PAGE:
Verizon Wireless iPhone Will Bring Pain to More Than AT&T

It can’t do voice and data simultaneously. It doesn't have 4G. And you can’t use it overseas. So why is the Verizon Wireless iPhone 4 such a big deal? Because it’s heading to Verizon Wireless, that’s why. This is the network that established its reputation on quality. The one that just added 16 new cell sites in the New York City area alone to fortify its coverage before millions of data-hungry subscribers drop AT&T like a bad habit. In a survey conducted just before Verizon Wireless and Apple made their big announcement, 16 percent of AT&T subscribers said they would switch to Verizon Wireless if they began selling the iPhone. That doesn't seem like a ton, but another 23 percent was undecided. Here’s how I see the Verizon iPhone impact shaking out.



There’s no question that the second largest carrier will lose a sizable number of subscribers in the short term as a result of the iPhone finding a second home. Users are sick of dropped calls and not being able to download data at critical times. However, the long-term damage might not be severe.

First, there are a lot of people still in the middle of the contracts they signed when the AT&T iPhone 4 debuted. Second, AT&T is finally putting its full weight behind Android. At CES, the carrier introduced a flagship Android phone, the Motorola Atrix 4G; it was easily one of the most innovative devices at the show. The carrier’s Google phone selection has been so weak thus far that only 2 percent of Android impressions were measured from this network in January, compared to 55 percent for Verizon. Now AT&T is pushing Android—hard—and it will need to in order to limit the impact of losing iPhone exclusivity.

The big question, though, is not whether AT&T can promote an OS that’s already doing well with other carriers. It’s whether the company can restore its reputation. AT&T says its HSPA+ network is fully deployed (which it is calling 4G), and it will roll out LTE starting mid-year. How well new the 20 promised 4G devices work will determine the lasting impact from the Verizon iPhone fallout.


I predict that new smart phone shoppers for Verizon Wireless will choose iOS over Android by a margin of at least 3 to 1 during the first couple of months after launch. The excitement will just be too great. And given that Verizon Wireless sells the most Android phones of any U.S. carrier, Google will definitely feel the pain. But one can’t ignore the momentum Android already has in the market. Plus, Android will be first out of the gate with 4G phones for Verizon, including models with faster dual-core processors. Where Android needs to step its game is its user interface (which Palm exile Matias Duarte is working on feverishly), premium content, and a better selection of games. In other words, the Android ecosystem needs to catch up with the rapidly evolving hardware and network speeds.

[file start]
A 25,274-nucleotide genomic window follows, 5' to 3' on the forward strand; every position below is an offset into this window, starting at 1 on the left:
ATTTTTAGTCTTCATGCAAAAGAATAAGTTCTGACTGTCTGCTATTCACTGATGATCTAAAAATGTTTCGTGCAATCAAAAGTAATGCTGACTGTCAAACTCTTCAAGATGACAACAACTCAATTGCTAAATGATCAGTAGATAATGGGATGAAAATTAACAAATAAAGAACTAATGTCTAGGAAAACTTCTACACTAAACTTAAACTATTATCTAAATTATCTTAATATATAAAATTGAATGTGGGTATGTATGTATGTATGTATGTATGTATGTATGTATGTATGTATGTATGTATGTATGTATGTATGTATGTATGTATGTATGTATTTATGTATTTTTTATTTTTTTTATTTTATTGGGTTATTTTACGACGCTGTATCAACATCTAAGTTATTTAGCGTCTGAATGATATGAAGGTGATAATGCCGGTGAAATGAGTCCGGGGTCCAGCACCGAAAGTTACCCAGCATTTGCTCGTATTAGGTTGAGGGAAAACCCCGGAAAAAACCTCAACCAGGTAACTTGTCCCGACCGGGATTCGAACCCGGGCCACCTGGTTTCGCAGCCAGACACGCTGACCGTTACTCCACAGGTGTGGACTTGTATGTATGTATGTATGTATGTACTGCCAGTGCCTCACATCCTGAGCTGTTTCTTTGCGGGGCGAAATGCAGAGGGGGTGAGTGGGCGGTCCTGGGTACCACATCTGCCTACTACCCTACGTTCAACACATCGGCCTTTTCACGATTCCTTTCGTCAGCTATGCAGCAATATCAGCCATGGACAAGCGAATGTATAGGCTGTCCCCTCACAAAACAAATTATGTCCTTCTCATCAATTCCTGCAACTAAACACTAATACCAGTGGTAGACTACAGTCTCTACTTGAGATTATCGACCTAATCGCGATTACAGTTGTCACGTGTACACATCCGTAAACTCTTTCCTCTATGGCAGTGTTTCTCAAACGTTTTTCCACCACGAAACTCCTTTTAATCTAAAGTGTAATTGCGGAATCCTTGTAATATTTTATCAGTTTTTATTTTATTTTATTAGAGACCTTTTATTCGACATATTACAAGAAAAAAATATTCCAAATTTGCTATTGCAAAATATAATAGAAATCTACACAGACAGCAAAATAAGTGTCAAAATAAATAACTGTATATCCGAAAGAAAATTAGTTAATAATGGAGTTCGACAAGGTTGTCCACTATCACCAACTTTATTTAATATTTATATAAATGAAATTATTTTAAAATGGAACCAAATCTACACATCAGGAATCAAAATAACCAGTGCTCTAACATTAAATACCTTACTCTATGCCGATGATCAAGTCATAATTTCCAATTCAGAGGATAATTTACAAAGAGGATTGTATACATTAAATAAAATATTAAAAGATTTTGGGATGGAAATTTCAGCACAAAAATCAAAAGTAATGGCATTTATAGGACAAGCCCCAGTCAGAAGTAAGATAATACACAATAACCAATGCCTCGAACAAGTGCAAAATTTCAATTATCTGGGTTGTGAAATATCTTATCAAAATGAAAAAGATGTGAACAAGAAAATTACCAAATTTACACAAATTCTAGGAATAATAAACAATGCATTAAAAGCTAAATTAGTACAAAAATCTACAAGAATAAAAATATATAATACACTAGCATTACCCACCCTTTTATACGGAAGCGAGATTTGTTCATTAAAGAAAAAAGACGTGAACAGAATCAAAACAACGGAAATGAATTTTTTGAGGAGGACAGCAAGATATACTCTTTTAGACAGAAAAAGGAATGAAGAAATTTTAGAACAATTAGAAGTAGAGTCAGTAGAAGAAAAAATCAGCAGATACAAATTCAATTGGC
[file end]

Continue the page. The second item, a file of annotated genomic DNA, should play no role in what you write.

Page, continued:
Sprint and T-Mobile

If only Sprint and T-Mobile had AT&T’s problem. It has the hottest selling phone, and they don’t. Could that change? Possibly. But in the meantime, Sprint will need to continue to promote its solid lineup of Android handsets and upcoming tablets such as the BlackBerry PlayBook. And T-Mobile will have to do a better job of convincing the masses that its 4G network is up to snuff. If anything, the Verizon-Apple relationship might accelerate the process of Sprint and T-Mobile tying the knot. Of course, they’ll need to iron out a coherent network strategy, but they may not have a choice.


Oh boy. It’s no secret that Verizon Wireless customers have been choosing Android over BlackBerry for months, and now it’s all but guaranteed that it will become the number three platform on Big Red. Based on some leaked info this week—what timing?!—successors to the Torch and Storm with faster processors and higher-res screens are on the way. But unless RIM finds a way to squeeze its slick new BlackBerry Tablet OS from QNX into at least some of these handsets, shoppers may very well give these devices a thumbs down.


HP is hosting a big event on February 9th to unveil the first webOS products from the company since it acquired Palm. And since the stakes couldn’t be higher, the fact that the Verizon iPhone will go on sale the very next day doesn’t exactly help HP’s cause. People are so excited they’ll probably start lining up at Verizon Wireless stores on the 9th. Talk about screwing with someone else’s news cycle. I still have high hopes for webOS, but it just got more challenging for the platform to stand out in the crowd.


Did you hear that Windows Phone 7 devices were coming to Verizon? You could be excused for letting that news slip through the cracks. Although there’s a lot we like about Microsoft’s revamped mobile OS, it’s still lacking features any modern platform should have. And now that Verizon Wireless will have Android and iPhone, it’s likely a lot of people will simply ignore WP7 when shopping at the nation’s largest provider. Although price cuts on AT&T have probably helped, that alone won’t be enough to move the needle.

Mark Spoonauer
Responsible for the editorial vision for, Mark Spoonauer has been Editor in Chief of LAPTOP since 2003 and has covered technology for nearly 15 years. Mark speaks at key tech industry events and makes regular media appearances on CNBC, Fox and CNN. Mark was previously reviews editor at Mobile Computing, and his work has appeared in Wired, Popular Science and Inc.